The church must have been finished about 1230, but no record of a consecration about that time has survived. It had a vaulted porch on the north side of the nave, evidently not on so great a scale as that at Christchurch, but said to have been as much as 40 ft. long, part of the early 13th-century work. In the third quarter of the 13th century the east end of the church was altered by the rebuilding of the two chapels opening eastward from the ambulatory, and the remodelling of the east wall of the presbytery by the destruction of the triforium and clearstory, and the insertion of two very beautiful three-light windows. The only other important structural alteration took place early in the 15th century, c. 1403, when by the advice of Bishop William of Wykeham the accommodation for the parishioners of Romsey, hitherto limited to the north aisle of the nave, was increased by the grant to them of the north transept as the chancel of their church, and the building of a parish nave to the west of the transept, opening to the north aisle by four wide arches. At the Suppression the parish obtained possession of the whole church and the added building on the north became superfluous and was pulled down, its window tracery being used to block the arches opening from the north aisle and transept. In this condition the aisle remained till modern times, when the 12th-century windows and walling in its two eastern bays were 'restored.' The north porch was probably altered when the parish nave was added, and pulled down with it after the Suppression; a new porch has now been built on its site.
The church as it stands to-day is a fine and dignified building, but from the lack of an adequate finish to its tower and the very commonplace nature of its site is far less picturesque externally than many churches of less interest. The interior, on the other hand, is one of the most attractive pieces of 12th-century work to be found in the country, full of interesting details and singularly unspoiled by later alteration. The original effect, indeed, has been greatly altered by the destruction of the triforium and clearstory galleries in the east wall of the presbytery, but the two large windows which replace them, though somewhat out of scale with the rest of the building, are of such singular grace and beauty as to atone completely for the loss of unity in the design. The 12th-century work is faced throughout with Binstead stone of excellent quality, and as durable as it is pleasant in colour. The plan is cruciform, with aisles to the presbytery and nave, and single eastern apses to the transepts, the presbytery aisles being continued across its square east end, and having opened originally to a pair of eastern chapels of the same elevation as the aisles. The plan of these chapels is uncertain and from excavations made in 1909 on their site it seems that their foundations are entirely destroyed by later work. The tower over the crossing rises but little above the roof, being only 92 ft. high to the parapet, and it is not likely that its walls were ever much higher, but it was doubtless capped with a pyramidal roof which must have given a far more satisfactory finish to the church than the present low octagonal wooden turret, which has been not unjustly likened to a hen-coop.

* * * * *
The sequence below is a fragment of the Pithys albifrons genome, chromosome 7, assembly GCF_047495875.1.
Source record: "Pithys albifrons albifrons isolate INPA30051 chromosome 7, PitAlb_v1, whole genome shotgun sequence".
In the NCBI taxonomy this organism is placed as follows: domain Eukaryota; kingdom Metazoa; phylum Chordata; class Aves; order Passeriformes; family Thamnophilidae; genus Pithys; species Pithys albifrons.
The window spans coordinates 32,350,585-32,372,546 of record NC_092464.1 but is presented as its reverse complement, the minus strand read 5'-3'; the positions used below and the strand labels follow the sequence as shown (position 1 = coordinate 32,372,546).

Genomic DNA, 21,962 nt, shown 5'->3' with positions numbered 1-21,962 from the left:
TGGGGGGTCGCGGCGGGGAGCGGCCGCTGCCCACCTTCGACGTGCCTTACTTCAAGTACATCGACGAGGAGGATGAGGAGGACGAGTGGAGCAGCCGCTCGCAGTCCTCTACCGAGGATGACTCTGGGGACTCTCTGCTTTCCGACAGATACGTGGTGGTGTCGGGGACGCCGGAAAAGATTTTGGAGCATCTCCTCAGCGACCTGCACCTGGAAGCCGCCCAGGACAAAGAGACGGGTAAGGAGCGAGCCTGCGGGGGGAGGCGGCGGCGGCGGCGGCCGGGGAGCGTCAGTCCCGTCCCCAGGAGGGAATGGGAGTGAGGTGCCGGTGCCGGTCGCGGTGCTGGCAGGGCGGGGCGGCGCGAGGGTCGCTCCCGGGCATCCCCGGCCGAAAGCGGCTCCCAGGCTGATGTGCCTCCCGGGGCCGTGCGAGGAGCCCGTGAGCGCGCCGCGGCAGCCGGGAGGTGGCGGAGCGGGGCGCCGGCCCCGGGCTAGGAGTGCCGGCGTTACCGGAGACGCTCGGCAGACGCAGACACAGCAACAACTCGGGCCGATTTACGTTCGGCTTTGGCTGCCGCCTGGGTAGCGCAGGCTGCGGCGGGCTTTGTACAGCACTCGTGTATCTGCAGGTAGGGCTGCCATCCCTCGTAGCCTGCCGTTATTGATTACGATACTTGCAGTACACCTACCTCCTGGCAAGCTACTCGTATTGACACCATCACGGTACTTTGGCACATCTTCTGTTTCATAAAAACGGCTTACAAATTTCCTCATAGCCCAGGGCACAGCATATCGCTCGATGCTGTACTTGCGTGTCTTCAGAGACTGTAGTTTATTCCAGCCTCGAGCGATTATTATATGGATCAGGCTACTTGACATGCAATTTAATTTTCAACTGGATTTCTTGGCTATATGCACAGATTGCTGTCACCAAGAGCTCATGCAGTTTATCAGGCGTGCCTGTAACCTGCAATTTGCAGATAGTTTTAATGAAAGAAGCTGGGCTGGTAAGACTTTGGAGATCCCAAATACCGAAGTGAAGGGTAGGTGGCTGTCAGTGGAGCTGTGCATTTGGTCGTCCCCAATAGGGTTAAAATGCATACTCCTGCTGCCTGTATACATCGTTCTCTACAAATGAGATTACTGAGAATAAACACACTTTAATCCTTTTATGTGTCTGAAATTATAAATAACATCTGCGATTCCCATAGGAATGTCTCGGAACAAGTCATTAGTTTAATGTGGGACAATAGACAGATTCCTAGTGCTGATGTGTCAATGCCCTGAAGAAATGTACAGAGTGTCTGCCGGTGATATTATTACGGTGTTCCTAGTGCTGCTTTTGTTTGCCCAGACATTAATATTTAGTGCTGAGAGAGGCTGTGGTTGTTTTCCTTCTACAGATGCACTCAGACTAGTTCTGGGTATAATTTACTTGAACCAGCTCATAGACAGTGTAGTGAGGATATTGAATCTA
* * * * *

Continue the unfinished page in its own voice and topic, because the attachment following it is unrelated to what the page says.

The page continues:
The external elevations are plain, the original windows of the eastern parts of the church having arches with a moulded outer order, and a label with billet or small zigzag ornament. The outer order has jamb-shafts in the capitals, which in most cases are simply scalloped, and a chamfered abacus at the springing is continued as a string along the wall, but stopping against the buttresses.
At the sill level runs a string of more elaborate section, which breaks round the buttresses, and at the base of the walls is a plain chamfered plinth. The buttresses are broad and shallow with recessed angles, the smaller pilasters thus formed stopping in rather aimless fashion at different heights. In the transept apses and western bays of the presbytery aisles they stop under the string at the level of the springing of the window arches, but in the eastern bays they are carried up higher, as if some different finish were originally intended. The main buttresses end flush with the corbel course, which on the north side of the church has been nearly entirely renewed, with a modern ashlar parapet over it. In the original arrangement the eaves came down over the cornice, which has pairs of round-headed arches resting on grotesque heads. The clearstory has simple arcading, each bay having a blank stilted round-headed arch on either side of the wider arch of the window. This has jamb-shafts with scalloped capitals and a roll moulding on the outer order but no labels. Between the bays are plain pilaster buttresses, and the corbel table, which is nearly all modern and of the plainest character, carries an embattled parapet.